Season 1 Episode 1

Listen to the episode here!

Alli likes to think of herself as a traveling professor for her company. She traverses the East Coast working as a Field Application Scientist, or FAS, for a genomics company, teaching researchers about the technologies her company offers and how to use them to conduct their research. 

During her postdoc, she realized that an academic career was not her calling. Luckily, her amazing relationship-building skills and the opportunity for a free meal from technology seminars and product fairs opened the door to a career as a FAS. Now, she leverages her experience giving scientific presentations, mentoring students, and managing projects from her time in academia into her current career.

In this episode of Translate Your Training, Alli talks to us about her journey from the bench, to the seminar room for a free bagel, to her current position. We learn about what a FAS does on a daily basis, as well as what skills she was able to take from her experience in academia to industry. At the end of the episode, Alli gives us (and all graduate students listening in) valuable advice for continuing through your PhD with confidence and regard for your mental wellbeing.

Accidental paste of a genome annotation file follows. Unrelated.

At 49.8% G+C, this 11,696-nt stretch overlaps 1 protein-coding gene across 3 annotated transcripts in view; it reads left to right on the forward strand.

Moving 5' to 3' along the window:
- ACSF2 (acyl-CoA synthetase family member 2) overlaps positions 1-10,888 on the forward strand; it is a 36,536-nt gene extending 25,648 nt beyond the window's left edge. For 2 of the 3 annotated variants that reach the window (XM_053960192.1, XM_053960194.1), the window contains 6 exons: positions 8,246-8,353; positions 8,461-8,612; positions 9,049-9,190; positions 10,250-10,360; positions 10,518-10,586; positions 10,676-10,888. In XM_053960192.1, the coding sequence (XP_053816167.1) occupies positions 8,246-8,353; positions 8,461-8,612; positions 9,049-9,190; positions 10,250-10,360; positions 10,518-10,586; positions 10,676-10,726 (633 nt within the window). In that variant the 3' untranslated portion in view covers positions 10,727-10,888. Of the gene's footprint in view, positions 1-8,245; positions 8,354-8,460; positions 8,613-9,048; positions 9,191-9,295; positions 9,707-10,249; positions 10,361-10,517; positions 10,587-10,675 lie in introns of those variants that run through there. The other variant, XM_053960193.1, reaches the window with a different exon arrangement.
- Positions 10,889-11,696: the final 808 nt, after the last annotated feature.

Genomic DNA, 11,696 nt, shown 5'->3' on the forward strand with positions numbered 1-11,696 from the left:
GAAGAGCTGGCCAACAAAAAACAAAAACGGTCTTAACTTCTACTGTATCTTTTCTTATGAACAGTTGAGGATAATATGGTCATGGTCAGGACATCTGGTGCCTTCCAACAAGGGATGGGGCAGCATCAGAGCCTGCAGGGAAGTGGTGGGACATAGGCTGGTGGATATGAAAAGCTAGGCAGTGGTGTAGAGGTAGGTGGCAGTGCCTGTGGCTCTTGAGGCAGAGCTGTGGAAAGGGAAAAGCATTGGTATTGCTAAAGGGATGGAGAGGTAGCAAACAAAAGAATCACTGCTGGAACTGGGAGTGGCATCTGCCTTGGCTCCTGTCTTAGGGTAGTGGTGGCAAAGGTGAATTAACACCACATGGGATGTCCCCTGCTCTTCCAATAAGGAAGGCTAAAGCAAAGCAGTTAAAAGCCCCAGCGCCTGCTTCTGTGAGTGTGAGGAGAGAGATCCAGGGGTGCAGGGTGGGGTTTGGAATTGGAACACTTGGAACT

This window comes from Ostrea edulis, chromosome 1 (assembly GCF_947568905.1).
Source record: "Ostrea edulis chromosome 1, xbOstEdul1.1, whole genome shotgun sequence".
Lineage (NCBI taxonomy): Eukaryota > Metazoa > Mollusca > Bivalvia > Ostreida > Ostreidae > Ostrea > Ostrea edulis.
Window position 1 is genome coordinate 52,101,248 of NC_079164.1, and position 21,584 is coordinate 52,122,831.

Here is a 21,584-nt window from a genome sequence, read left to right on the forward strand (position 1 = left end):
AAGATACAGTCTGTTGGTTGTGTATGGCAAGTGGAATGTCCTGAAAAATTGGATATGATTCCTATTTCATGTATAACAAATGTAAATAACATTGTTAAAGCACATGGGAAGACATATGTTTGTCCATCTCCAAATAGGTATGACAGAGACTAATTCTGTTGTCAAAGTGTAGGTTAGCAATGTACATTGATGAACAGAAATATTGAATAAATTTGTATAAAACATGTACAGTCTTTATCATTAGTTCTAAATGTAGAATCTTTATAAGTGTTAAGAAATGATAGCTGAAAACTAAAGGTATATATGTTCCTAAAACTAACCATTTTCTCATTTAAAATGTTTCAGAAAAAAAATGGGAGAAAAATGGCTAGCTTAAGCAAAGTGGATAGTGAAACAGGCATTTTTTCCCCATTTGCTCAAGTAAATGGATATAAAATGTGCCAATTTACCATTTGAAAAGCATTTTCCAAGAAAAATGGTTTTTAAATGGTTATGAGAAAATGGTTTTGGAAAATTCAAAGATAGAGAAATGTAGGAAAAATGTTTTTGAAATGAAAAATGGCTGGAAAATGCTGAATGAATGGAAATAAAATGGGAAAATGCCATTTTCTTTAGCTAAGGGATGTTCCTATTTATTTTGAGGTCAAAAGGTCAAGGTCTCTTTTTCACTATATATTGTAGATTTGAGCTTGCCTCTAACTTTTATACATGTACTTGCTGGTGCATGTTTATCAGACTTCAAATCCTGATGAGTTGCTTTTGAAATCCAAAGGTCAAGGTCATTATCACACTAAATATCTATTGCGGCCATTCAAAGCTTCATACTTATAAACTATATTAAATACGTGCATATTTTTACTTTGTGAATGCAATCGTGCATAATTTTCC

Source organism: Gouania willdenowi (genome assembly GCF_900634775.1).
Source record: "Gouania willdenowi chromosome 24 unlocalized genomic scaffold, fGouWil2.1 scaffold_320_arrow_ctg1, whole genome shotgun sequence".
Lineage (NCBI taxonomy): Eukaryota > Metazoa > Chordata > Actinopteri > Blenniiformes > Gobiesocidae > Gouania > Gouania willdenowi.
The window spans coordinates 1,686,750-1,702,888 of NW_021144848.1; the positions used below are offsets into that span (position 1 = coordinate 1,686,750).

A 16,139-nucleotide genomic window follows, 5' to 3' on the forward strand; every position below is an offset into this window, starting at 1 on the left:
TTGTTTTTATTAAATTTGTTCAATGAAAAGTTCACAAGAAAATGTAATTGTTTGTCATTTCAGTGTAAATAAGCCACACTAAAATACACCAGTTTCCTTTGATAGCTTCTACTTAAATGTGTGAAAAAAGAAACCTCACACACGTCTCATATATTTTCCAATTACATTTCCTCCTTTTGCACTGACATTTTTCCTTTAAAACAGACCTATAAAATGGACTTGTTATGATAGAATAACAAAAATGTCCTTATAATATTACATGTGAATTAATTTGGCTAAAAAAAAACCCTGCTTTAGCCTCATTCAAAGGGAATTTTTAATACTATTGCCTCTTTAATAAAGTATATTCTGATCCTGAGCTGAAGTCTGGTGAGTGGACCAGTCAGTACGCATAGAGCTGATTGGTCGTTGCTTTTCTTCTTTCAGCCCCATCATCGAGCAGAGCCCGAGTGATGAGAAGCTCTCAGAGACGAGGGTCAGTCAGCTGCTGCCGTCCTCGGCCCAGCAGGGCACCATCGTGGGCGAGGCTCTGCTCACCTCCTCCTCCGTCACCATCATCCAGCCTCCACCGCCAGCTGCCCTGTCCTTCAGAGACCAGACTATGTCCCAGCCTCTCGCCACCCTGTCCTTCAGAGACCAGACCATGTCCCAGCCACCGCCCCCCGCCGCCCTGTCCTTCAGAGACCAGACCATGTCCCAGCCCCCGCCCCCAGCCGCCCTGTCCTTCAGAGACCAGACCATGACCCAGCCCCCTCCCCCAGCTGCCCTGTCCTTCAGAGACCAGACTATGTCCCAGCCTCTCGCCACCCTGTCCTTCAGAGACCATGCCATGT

Main points and take-aways from this episode:

  • Alli’s job as a FAS spans several aspects of the sales process. She is involved in pre-sales where she gives presentations to institutions to “cast the net” of interest; and she is involved in post-sales where she trains researchers on how to use the instrument and provides support.
  • The job involves a lot of travel which can sometimes get overwhelming, even for those individuals who have the travel bug.
  • A huge part of being a FAS is interacting with clients. So being personable and friendly are big advantages when interviewing for these jobs.
  • Project management, presenting, and mentoring are the main transferable skills Alli uses from her PhD in her daily life as a FAS.
  • Be specific and quantify your skills on your resume. 
  • Don’t be afraid to be yourself and share personal stories when appropriate during phone interviews. You will be remembered by the interviewer better if they can tie a unique story to your application.
  • Get help during graduate school even if you don’t think you need it. You are more than your PhD.

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